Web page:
Anvil of Stars (Forge of God, #2)

By Greg Bear

Rating: 3 stars

After the destruction of Earth, only a tiny proportion of her population was saved by the mysterious Benefactors. They equip a number of her children with a ship and training and send them to enact the Law: that any civilisation that creates self-replicating killer robots to destroy another must be killed by those it sought to destroy. This is the story of the Dawn Treader and her voyage to seek and destroy the Killers of Earth.

Although this book is a sequel to Bear’s earlier The Forge of God, you don’t need to have read the earlier volume to follow this (and, indeed, I haven’t). The premise is fairly simple and the story is one of revenge and redemption. Apart from one brief segment, the entire story is set aboard the Dawn Treader, giving the book a somewhat claustrophobic feel, which is interesting and did help to set the scene. None of the characters other than our protagonist and PoV character, Martin, made much of an emotional impact, and even though you’re never entirely sure who’s going to live and die, it didn’t make as much of an impact as it should have done when some did die.

I picked this up because I remember reading it many years ago, probably picked up from the local library and I wanted to see how it fared on a re-read, without remembering many of the details. In the event, it was okay but I don’t think I’ll be reading it again.

Book details

ISBN: 9781857237054
Publisher: Legend
Year of publication: 1992

An Introduction to Political Philosophy

By Jonathan Wolff

Rating: 4 stars

I read parts of this book a few years ago for a political philosophy course I was doing at the time and found it very lucid and easy to read. When I later found it going cheap(ish) in a second hand bookshop I nabbed it without hesitation, even though the course was long finished. I’m a politics geek in any event, but I had never seriously considered the philosophy underpinning it before that course, and in this book, Wolff goes through that philosophy step by step.

He starts by suggesting that we shouldn’t take the idea of the state for granted and imagines a world without one (the ‘state of nature’) before going on to introduce the state and justifications for the idea of one person having political power over another, the types of state (who should wield such political power), with particular focus on the philosophical underpinnings of democracy and then discusses liberty and the distribution of property before a final chapter on individualism, justice and feminism.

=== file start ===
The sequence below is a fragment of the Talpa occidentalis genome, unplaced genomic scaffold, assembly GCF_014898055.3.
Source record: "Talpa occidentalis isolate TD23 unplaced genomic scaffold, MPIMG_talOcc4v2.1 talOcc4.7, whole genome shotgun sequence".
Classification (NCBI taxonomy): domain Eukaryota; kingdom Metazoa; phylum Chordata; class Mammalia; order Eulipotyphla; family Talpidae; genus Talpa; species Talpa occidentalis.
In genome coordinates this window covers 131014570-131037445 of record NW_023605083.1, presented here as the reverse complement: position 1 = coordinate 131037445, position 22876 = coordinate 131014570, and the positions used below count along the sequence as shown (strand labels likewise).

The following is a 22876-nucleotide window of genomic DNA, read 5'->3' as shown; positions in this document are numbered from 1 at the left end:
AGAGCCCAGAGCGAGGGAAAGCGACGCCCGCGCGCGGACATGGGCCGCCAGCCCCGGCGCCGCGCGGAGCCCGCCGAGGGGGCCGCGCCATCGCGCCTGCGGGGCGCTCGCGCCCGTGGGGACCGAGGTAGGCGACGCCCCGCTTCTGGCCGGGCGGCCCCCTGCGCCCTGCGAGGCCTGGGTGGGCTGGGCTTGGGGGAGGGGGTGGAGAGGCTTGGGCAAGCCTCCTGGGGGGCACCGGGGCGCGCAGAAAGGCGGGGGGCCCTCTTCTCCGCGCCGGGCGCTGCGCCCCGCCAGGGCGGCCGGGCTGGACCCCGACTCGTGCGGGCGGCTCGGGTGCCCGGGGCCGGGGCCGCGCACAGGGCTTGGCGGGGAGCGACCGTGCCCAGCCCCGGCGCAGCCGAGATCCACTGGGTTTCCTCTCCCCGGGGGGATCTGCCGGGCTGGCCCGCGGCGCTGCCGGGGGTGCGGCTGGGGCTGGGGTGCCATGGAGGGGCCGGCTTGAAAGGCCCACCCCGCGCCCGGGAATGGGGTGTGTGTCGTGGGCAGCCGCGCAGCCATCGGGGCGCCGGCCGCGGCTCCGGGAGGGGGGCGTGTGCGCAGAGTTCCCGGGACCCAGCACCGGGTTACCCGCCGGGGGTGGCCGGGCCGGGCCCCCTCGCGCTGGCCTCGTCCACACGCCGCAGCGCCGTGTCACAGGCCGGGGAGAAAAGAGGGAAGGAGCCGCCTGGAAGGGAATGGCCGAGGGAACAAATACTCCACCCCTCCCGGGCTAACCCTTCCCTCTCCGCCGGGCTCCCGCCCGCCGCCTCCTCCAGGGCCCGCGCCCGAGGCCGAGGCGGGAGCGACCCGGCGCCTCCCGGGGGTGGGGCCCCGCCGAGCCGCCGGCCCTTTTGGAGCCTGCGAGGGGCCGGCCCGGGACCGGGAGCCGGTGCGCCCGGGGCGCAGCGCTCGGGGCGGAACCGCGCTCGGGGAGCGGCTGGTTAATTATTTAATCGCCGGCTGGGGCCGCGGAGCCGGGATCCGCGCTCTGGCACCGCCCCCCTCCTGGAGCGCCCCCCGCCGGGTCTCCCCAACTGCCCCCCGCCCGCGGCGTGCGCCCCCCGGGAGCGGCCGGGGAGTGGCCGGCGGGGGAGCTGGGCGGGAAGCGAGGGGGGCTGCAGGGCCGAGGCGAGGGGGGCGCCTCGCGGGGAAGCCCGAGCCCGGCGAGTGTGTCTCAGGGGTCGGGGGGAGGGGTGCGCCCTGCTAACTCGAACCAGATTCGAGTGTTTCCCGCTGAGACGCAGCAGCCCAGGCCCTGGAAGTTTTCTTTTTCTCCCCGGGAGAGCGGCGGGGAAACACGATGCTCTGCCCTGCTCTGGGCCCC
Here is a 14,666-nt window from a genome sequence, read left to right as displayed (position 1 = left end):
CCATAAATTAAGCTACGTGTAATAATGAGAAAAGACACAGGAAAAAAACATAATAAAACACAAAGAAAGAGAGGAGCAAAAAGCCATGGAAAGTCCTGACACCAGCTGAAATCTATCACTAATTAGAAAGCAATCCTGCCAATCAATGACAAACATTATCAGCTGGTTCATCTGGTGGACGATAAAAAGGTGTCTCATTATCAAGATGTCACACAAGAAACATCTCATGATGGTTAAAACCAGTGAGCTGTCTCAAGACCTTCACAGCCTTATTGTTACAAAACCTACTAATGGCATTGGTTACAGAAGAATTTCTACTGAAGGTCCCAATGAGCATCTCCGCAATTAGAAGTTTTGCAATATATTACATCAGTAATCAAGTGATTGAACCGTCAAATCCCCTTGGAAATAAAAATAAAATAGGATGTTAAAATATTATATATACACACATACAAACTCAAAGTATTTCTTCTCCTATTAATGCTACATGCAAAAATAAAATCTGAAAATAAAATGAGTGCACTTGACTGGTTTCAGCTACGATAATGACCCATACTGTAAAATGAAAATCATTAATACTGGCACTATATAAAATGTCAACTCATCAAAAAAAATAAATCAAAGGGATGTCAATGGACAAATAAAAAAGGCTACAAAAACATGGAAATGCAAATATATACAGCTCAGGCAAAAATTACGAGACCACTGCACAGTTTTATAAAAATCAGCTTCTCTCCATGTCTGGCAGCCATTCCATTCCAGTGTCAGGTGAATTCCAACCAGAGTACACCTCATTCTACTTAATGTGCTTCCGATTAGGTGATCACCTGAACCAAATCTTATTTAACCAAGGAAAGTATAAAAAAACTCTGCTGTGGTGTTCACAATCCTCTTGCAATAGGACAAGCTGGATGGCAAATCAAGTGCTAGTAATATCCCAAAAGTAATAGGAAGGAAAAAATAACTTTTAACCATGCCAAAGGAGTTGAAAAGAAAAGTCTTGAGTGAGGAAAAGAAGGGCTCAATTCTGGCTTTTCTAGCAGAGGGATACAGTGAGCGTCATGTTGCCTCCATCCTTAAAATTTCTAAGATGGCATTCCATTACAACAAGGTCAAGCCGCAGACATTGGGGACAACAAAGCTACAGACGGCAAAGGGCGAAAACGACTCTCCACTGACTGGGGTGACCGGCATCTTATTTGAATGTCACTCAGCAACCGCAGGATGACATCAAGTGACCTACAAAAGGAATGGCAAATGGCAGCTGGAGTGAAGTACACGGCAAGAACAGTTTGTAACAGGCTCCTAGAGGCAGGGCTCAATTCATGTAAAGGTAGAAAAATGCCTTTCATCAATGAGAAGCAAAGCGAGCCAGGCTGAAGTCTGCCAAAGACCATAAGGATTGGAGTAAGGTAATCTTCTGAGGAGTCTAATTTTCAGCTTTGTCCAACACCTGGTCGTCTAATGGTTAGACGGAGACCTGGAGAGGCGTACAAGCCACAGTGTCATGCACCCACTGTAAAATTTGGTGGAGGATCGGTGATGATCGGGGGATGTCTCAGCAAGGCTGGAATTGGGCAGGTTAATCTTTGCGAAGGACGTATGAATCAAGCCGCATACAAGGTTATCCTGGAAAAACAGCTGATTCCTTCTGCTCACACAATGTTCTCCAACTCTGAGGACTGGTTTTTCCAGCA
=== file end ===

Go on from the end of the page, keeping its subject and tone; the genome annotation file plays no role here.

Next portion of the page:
It’s all clearly written and all the major thinkers on the subject are introduced, along with a large ‘further reading’ section at the end. I definitely found it a very interesting read, although the sections on individualism and justice were somewhat hard going. I’d definitely recommend this to anyone interested in politics and the theories of government.

Book details

ISBN: 9780199296095
Publisher: Oxford University Press, USA
Year of publication: 2012

Alien Emergencies (Sector General, #4-6)

By James White

Rating: 4 stars

Sector Twelve General Hospital is the galaxy’s largest multi-species hospital, built to be able to treat any of the many and varied species of the galactic Federation, not to mention any other intelligent life forms they encounter. It is, to quote a line about another space station, a shining beacon in space, all alone in the night.

There are three volumes bound together in this omnibus: Ambulance Ship, Sector General and Star Healer. The first deals with the establishment of Sector General’s first purpose-built ambulance ship, the Rhabwar, headed up by regular series protagonist Doctor Conway. The special purpose of this ship is to respond to distress beacons sent out by unrecognised species and establish peaceful first contact and show that they mean no harm by helping heal travellers in distress. Sector General continues this theme, showing more of the bizarre situations that the crew of the Rhabwar find themselves involved with. Star Healer sees Conway (provisionally) promoted to the hospital’s most senior rank, that of Diagnostician and shows us the different class of problem that these most senior doctors must face.